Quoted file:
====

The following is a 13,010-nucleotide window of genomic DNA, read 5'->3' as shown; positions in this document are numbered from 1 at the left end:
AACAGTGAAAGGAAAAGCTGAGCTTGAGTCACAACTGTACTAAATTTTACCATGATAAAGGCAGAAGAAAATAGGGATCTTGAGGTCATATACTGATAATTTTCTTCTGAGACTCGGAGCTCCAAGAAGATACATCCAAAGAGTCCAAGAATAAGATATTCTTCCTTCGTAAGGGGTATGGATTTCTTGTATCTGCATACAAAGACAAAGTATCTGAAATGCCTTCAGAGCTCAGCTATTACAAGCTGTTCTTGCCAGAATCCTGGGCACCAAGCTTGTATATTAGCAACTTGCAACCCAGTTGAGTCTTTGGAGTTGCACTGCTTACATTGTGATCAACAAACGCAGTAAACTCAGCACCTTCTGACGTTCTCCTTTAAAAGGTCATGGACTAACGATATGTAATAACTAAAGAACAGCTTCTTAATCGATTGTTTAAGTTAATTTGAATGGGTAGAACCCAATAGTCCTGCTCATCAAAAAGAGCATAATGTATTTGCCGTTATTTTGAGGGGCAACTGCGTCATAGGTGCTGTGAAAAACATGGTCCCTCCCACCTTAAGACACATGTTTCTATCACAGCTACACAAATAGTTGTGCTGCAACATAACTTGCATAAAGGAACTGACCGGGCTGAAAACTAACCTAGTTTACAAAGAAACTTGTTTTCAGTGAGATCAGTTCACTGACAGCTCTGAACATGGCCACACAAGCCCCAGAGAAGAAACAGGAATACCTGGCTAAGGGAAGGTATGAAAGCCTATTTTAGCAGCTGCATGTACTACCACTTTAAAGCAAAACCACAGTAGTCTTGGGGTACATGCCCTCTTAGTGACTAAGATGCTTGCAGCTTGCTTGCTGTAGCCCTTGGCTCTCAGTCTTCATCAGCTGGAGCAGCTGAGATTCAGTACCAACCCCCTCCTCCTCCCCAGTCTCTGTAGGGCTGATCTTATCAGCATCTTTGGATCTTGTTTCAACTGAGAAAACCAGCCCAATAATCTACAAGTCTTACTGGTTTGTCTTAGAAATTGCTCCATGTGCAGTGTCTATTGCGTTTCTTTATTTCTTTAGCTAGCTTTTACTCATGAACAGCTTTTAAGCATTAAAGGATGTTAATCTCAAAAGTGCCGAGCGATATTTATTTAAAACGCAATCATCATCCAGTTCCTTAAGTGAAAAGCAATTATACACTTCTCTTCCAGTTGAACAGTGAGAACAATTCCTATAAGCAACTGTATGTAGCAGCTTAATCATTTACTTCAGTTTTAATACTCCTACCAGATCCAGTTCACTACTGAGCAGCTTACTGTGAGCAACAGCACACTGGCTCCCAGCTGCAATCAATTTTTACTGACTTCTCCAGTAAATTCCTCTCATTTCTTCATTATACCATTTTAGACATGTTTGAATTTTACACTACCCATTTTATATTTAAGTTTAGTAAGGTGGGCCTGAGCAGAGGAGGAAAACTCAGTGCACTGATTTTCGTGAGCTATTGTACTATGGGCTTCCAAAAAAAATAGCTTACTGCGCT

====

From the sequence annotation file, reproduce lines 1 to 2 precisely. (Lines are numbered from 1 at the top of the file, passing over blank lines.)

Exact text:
The following is a 13,010-nucleotide window of genomic DNA, read 5'->3' as shown; positions in this document are numbered from 1 at the left end:
AACAGTGAAAGGAAAAGCTGAGCTTGAGTCACAACTGTACTAAATTTTACCATGATAAAGGCAGAAGAAAATAGGGATCTTGAGGTCATATACTGATAATTTTCTTCTGAGACTCGGAGCTCCAAGAAGATACATCCAAAGAGTCCAAGAATAAGATATTCTTCCTTCGTAAGGGGTATGGATTTCTTGTATCTGCATACAAAGACAAAGTATCTGAAATGCCTTCAGAGCTCAGCTATTACAAGCTGTTCTTGCCAGAATCCTGGGCACCAAGCTTGTATATTAGCAACTTGCAACCCAGTTGAGTCTTTGGAGTTGCACTGCTTACATTGTGATCAACAAACGCAGTAAACTCAGCACCTTCTGACGTTCTCCTTTAAAAGGTCATGGACTAACGATATGTAATAACTAAAGAACAGCTTCTTAATCGATTGTTTAAGTTAATTTGAATGGGTAGAACCCAATAGTCCTGCTCATCAAAAAGAGCATAATGTATTTGCCGTTATTTTGAGGGGCAACTGCGTCATAGGTGCTGTGAAAAACATGGTCCCTCCCACCTTAAGACACATGTTTCTATCACAGCTACACAAATAGTTGTGCTGCAACATAACTTGCATAAAGGAACTGACCGGGCTGAAAACTAACCTAGTTTACAAAGAAACTTGTTTTCAGTGAGATCAGTTCACTGACAGCTCTGAACATGGCCACACAAGCCCCAGAGAAGAAACAGGAATACCTGGCTAAGGGAAGGTATGAAAGCCTATTTTAGCAGCTGCATGTACTACCACTTTAAAGCAAAACCACAGTAGTCTTGGGGTACATGCCCTCTTAGTGACTAAGATGCTTGCAGCTTGCTTGCTGTAGCCCTTGGCTCTCAGTCTTCATCAGCTGGAGCAGCTGAGATTCAGTACCAACCCCCTCCTCCTCCCCAGTCTCTGTAGGGCTGATCTTATCAGCATCTTTGGATCTTGTTTCAACTGAGAAAACCAGCCCAATAATCTACAAGTCTTACTGGTTTGTCTTAGAAATTGCTCCATGTGCAGTGTCTATTGCGTTTCTTTATTTCTTTAGCTAGCTTTTACTCATGAACAGCTTTTAAGCATTAAAGGATGTTAATCTCAAAAGTGCCGAGCGATATTTATTTAAAACGCAATCATCATCCAGTTCCTTAAGTGAAAAGCAATTATACACTTCTCTTCCAGTTGAACAGTGAGAACAATTCCTATAAGCAACTGTATGTAGCAGCTTAATCATTTACTTCAGTTTTAATACTCCTACCAGATCCAGTTCACTACTGAGCAGCTTACTGTGAGCAACAGCACACTGGCTCCCAGCTGCAATCAATTTTTACTGACTTCTCCAGTAAATTCCTCTCATTTCTTCATTATACCATTTTAGACATGTTTGAATTTTACACTACCCATTTTATATTTAAGTTTAGTAAGGTGGGCCTGAGCAGAGGAGGAAAACTCAGTGCACTGATTTTCGTGAGCTATTGTACTATGGGCTTCCAAAAAAAATAGCTTACTGCGCT